Magnetic disk drive manufacturers have been striving to provide higher recording densities in magnetic recording media. In order to achieve higher recording densities, manufacturers have had to use lower flying heights. (The flying height is the distance between read-write head 3 and a magnetic recording layer within magnetic disk 2.) Trying to reduce the flying height often means having to reduce the size of the texture bumps on the disk. However, by reducing the size of the texture bumps, stiction increases. Thus, there is a tradeoff between the flying height and the stiction between the head and the disk. What is needed is a way to reduce the flying height of the read-write head without increasing stiction.
A method in accordance with the invention comprises the steps of applying a laser beam to a glass or glass-ceramic substrate, and applying an etchant to the substrate. In one embodiment, the etchant is acidic, and includes fluorine, e.g. fluoride ions. The portion of the substrate exposed to the laser beam etches much more rapidly than the portion of the substrate that is not exposed to the laser beam. Thus, any bump or ridge formed by the laser beam is etched away, resulting in a texture depression, or a texture valley. Of importance, this texture depression or valley reduces stiction without requiring one to sacrifice flying height.
After texturing, one or more underlayers, one or more magnetic layers and a protective overcoat are deposited on the substrate. The underlayer can be a material such as Cr, a Cr alloy, NiP, NiAl or other material.
A method in accordance with the invention can also be used to form servo marks on a disk. This is accomplished by exposing a portion of a substrate to a laser beam, etching the laser beam to form a depression, and depositing a magnetic film on the substrate. In one embodiment, the depression is of sufficient depth such that when a read-write head is positioned over the depression, it can detect the lack of a signal from the magnetic disk. (This lack of a signal is caused by the increased distance between the magnetic film and the read-write head, which in turn is caused by the presence of the depression.) The position of the depression is used as a servo mark.
FIG. 1 illustrates in cross section a disk drive constructed in accordance with the prior art.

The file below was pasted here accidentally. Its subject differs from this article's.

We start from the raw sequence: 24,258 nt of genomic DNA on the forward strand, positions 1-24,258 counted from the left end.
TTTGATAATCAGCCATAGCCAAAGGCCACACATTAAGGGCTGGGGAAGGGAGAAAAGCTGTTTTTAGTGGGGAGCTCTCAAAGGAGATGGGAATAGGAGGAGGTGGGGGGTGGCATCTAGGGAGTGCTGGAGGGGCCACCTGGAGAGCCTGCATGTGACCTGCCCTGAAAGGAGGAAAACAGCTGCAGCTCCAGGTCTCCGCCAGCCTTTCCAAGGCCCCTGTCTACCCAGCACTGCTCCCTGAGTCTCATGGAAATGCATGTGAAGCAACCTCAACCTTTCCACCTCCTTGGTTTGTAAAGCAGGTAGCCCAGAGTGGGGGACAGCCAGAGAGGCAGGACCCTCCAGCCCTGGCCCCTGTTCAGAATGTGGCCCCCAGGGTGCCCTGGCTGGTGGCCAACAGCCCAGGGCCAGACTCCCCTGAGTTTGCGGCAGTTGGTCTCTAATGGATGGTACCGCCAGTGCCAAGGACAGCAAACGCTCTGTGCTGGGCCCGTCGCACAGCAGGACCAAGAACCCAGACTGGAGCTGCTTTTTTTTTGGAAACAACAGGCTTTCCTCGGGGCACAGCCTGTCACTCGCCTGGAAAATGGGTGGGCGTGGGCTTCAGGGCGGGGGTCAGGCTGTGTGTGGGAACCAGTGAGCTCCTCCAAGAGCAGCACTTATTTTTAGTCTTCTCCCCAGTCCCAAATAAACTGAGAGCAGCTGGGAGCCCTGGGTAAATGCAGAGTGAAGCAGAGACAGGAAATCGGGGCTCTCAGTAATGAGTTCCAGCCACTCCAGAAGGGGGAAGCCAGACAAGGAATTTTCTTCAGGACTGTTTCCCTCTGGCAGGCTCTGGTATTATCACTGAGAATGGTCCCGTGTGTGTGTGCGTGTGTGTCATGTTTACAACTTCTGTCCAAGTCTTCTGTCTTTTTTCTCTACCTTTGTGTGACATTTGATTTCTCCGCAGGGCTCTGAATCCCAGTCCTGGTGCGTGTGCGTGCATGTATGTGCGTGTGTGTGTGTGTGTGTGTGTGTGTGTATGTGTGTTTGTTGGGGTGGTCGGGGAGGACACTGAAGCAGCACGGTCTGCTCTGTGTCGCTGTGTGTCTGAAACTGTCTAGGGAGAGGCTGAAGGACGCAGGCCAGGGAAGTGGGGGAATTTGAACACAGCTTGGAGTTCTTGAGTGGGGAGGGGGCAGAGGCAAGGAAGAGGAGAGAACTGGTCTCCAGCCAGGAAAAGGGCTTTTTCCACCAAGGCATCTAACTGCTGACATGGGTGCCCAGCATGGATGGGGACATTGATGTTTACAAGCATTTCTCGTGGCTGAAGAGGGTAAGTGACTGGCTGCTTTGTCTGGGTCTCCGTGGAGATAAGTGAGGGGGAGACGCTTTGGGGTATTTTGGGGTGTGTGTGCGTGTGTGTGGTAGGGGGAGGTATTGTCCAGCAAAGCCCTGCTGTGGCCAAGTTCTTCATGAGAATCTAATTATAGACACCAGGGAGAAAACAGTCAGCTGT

FIG. 2 illustrates in cross section a laser beam being applied to a glass substrate.
FIG. 3 illustrates in cross section the glass substrate after it has been subjected to a laser beam.
FIG. 4 illustrates in cross section the glass substrate after it has been subjected to an etch process.
FIGS. 4A and 4B are AFM photographs showing a set of holes and valleys, respectively, formed in a substrate during a method in accordance with the present invention.
FIG. 5 illustrates in cross section a magnetic disk manufactured using the textured substrate of FIG. 4.
FIG. 6 schematically illustrates a read-write head flying over a servo mark pit formed in a magnetic disk.
FIG. 7 illustrates in plan view a data track and a servo mark pit formed on each side of the data track.
FIG. 2 illustrates a laser beam 10 being applied to a rotating glass substrate 12. Laser beam 10 is provided using a CO2 laser 14, which produces a laser beam having a wavelength of about 10.6 μm. However, other types of lasers, producing beams having other wavelengths can also be used. It is preferable that the laser produces a beam having a wavelength such that the beam is readily absorbed by the substrate material.
In one embodiment, the laser beam is continuous, rather than pulsed. The power can be between 1 and 3 W, and the beam width can be about 20 μm. Substrate 12 is typically an amorphous glass, e.g. a borosilicate glass, aluminasilicate glass, or other type of glass. In addition, substrate 12 can be glass ceramic or quartz. In general, substrate 12 typically contains silica. Substrate 12 could also be another material having the property such that when it is irradiated with radiant energy (such as a laser beam), it etches at an increased rate.
Substrate 12 is typically rotated, e.g. by a motor 15, while laser beam 10 is applied to substrate 12. (One type of fixture for applying a laser beam to a substrate is discussed in U.S. patent application Ser. No. 08/654,452, filed May 28, 1996 by Treves et al., incorporated herein by reference.) This results in a set of circumferential ridges 16 (FIG. 3). Ridges 16 typically have a height H of 10 to 35 nm, and a width W1 of about 2 to 100 μm, e.g. 22 μm. In one embodiment, ridges 16 are 20 mm high. However, height H of ridges 16 is not critical to the invention. The distance D1 between ridges 16 is typically a few microns up to about 10 μm.
It is not completely certain why ridges form in a glass or glass ceramic substrate after exposure to a laser. It is believed that for the case of glass ceramic material, the crystalline phase material in the substrate becomes amorphous, with an accompanying change in volume. It is further believed that that for the case of amorphous glass, the substrate material becomes less dense. In any event, ridges form in both glass and glass ceramic when exposed to a laser.
After forming ridges 16, substrate 12 is subjected to an etching process using an aqueous acidic etchant comprising fluoride ions. In one embodiment, this etchant is a room temperature aqueous solution comprising ammonium bifluoride and an acid such as sulfuric acid or phosphoric acid. This etchant preferentially attacks the portion of substrate 12 that has been exposed to the laser beam. This is true for both amorphous glass and glass ceramic material. This preferential etching results in the formation of valleys 18 where ridges 16 were previously located (FIG. 4). In one embodiment, valleys 18 have a depth D2 of about 10 to 20 nm. However, valleys 18 could be formed to any appropriate depth.